In wrapping up her address, Martin encouraged the students to “take your decency, your earnestness, your gratitude and your hard work out into a world in urgent need of all those qualities, a world in which it is too easy to be cynical, to express outrage and rip things apart from the safe and cowardly confines of anonymous blog posts or comments sections …. I hope you will cultivate a capacious-enough intellect and a generous-enough heart to want to understand, rather than merely to unmask others.”
“Your education is here is a well-earned treasure,” she said, closing with another reference to Wilbur’s poem. “Celebrate what you have achieved and ramify.”
Katherine E. (“Kate”) Sisk exits the stage after giving
the student address
Prior to Martin’s remarks, the graduates heard from Sisk, who talked about her personal growth during her college years in an address that drew laughter and applause.
“There are so many intensely different and scattered moments and emotions that complicate this process of looking back,” she said. “The moments that make me feel happiest and proudest and most thankful for the opportunities I’ve been offered—those are by far the most powerful and resonant memories in my mind, and the dearest to my heart.”
She spoke about the community of smart, passionate and caring people she joined, and what that community has given her.
“My mom used to say, ‘Love the game and it will love you back,’ and, despite heartbreak and bad luck, it’s been largely true for me so far,” Sisk said. “I’m encouraged enough by the example you have set that the right amount of passion and compassion can make our lives great—and that even if it doesn’t, at the very least it will make them better. That even if we fall short or sideways of what we were aiming for, we’ll be okay, and we might be happy, and we won’t let our fires die.”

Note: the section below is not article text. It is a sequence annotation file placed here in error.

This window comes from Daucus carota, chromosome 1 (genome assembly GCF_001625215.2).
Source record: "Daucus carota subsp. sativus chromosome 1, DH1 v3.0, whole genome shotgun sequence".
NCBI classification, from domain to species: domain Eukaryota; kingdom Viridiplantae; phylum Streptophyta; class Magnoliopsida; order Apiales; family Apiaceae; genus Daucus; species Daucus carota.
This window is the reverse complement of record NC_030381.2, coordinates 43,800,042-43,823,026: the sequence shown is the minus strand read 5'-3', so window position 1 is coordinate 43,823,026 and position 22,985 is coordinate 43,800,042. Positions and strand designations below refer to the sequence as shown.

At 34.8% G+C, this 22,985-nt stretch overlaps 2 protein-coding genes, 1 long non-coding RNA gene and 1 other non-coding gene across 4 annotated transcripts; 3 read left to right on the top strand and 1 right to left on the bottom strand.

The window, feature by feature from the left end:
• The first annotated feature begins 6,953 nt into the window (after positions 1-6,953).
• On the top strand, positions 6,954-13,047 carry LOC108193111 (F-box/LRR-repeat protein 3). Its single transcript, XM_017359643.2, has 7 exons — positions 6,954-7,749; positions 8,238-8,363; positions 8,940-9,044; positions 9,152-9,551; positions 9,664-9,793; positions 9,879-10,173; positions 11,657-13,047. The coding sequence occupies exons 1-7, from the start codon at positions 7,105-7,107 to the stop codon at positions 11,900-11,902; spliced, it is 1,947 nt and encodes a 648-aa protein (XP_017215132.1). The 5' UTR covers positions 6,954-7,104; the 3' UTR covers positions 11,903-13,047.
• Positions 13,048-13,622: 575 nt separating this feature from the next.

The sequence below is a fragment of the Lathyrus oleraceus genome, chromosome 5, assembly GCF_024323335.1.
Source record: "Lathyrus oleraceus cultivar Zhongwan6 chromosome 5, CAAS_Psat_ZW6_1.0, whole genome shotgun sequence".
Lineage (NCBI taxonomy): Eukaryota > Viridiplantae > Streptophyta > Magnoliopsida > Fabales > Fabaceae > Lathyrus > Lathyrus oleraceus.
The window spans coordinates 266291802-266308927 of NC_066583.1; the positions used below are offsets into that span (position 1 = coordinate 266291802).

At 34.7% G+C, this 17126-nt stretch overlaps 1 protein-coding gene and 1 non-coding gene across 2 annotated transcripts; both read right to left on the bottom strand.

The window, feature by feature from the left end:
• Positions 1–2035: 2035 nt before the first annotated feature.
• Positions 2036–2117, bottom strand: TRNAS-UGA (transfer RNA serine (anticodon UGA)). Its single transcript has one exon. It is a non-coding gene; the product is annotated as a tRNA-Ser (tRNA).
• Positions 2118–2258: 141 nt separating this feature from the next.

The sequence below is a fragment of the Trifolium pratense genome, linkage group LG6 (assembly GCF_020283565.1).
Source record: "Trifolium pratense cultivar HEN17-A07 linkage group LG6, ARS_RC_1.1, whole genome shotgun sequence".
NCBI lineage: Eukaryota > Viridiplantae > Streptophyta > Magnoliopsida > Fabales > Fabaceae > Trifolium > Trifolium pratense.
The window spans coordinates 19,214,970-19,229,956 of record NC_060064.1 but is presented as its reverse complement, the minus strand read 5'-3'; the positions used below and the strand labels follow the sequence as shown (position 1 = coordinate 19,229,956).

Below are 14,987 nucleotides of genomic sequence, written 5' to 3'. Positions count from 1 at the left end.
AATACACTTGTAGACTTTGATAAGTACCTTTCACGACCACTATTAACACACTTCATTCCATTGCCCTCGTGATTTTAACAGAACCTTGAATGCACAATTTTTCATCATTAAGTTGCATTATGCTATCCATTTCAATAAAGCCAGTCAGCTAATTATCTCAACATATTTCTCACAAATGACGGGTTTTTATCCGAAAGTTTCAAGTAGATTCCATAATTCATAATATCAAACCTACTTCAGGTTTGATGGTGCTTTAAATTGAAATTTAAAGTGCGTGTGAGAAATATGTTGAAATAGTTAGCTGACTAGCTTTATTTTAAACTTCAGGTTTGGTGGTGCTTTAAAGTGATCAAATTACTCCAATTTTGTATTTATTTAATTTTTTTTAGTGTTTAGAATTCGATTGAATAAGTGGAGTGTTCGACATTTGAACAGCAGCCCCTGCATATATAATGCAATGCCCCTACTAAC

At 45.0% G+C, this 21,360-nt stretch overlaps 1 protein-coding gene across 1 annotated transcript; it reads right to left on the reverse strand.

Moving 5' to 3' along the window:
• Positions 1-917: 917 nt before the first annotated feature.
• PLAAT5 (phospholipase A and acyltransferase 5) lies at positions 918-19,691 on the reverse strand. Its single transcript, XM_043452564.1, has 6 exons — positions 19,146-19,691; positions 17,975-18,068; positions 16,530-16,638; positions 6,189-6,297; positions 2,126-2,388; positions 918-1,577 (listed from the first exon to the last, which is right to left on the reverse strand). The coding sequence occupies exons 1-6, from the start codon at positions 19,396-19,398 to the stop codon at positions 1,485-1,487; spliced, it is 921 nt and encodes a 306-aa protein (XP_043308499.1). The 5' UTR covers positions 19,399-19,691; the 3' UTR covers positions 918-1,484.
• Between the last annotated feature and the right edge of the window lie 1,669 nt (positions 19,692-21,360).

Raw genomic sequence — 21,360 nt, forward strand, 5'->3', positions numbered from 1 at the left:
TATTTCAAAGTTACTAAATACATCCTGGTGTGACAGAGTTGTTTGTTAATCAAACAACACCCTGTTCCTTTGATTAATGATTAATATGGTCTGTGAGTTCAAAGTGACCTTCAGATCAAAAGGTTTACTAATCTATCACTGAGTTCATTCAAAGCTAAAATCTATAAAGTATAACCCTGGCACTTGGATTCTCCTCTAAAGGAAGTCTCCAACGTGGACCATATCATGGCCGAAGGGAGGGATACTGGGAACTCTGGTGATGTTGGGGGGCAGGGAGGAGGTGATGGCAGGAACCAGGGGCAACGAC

Sisk ended: “While we’re at it, do shoot for your dreams, because—why freakin’ not? If I believe in anyone, it’s you and me.”
In addition to the awarding of bachelor of arts degrees to the assembled graduates, honorary doctorates were presented to seven special guests: Political and cultural commentator David Brooks, Olympic gold medal-winning swimmer Cullen Jones, tech entrepreneur Thai-Hi Lee ’80, statistician and writer Nate Silver, contemporary artist Sarah Sze, the late American studies scholar and transportation expert Yasuo Sakakibara (accepted posthumously by his daughter, Richi Sakakibara ’88) and former Amherst Board of Trustees chair and businessman Jide Zeitlin ’85.
Other honorees included Douglas C. Grissom ’89, who was awarded the 2014 Medal for Eminent Service for exceptional and distinguished service to the college for a great period of time. Teachers Allyson Eaton, an English teacher at R.L. Paschal High School in Forth Worth, Texas; Erick Hueck, a chemistry teacher at Miami Senior High School in Miami; and Donald Pietroski, a mathematics teacher at Oceanside High School in Rockland, Maine, were honored with Phebe and Zephaniah Swift Moore Awards after being nominated by graduating seniors whom they had taught in high school. Carolyn Pruyne W ’56 served as the honorary marshal for the ceremonies.
The Obed Finch Slingerland Memorial Prize, given by the trustees of the college to members of the senior class who have shown by their own determination and accomplishment the greatest appreciation of and desire for a college education, was awarded to Raysa Gabriela Cabrejo La Torre of Miami.
The Woods-Travis Prize, an annual gift in memory of Josiah B. Woods and Charles B. Travis of the Class of 1864, was awarded for outstanding excellence in culture and faithfulness to duty as a scholar. It went this year to Shanghui Li of Singapore.
For more photos, audio and text of speeches, go to the Commencement website.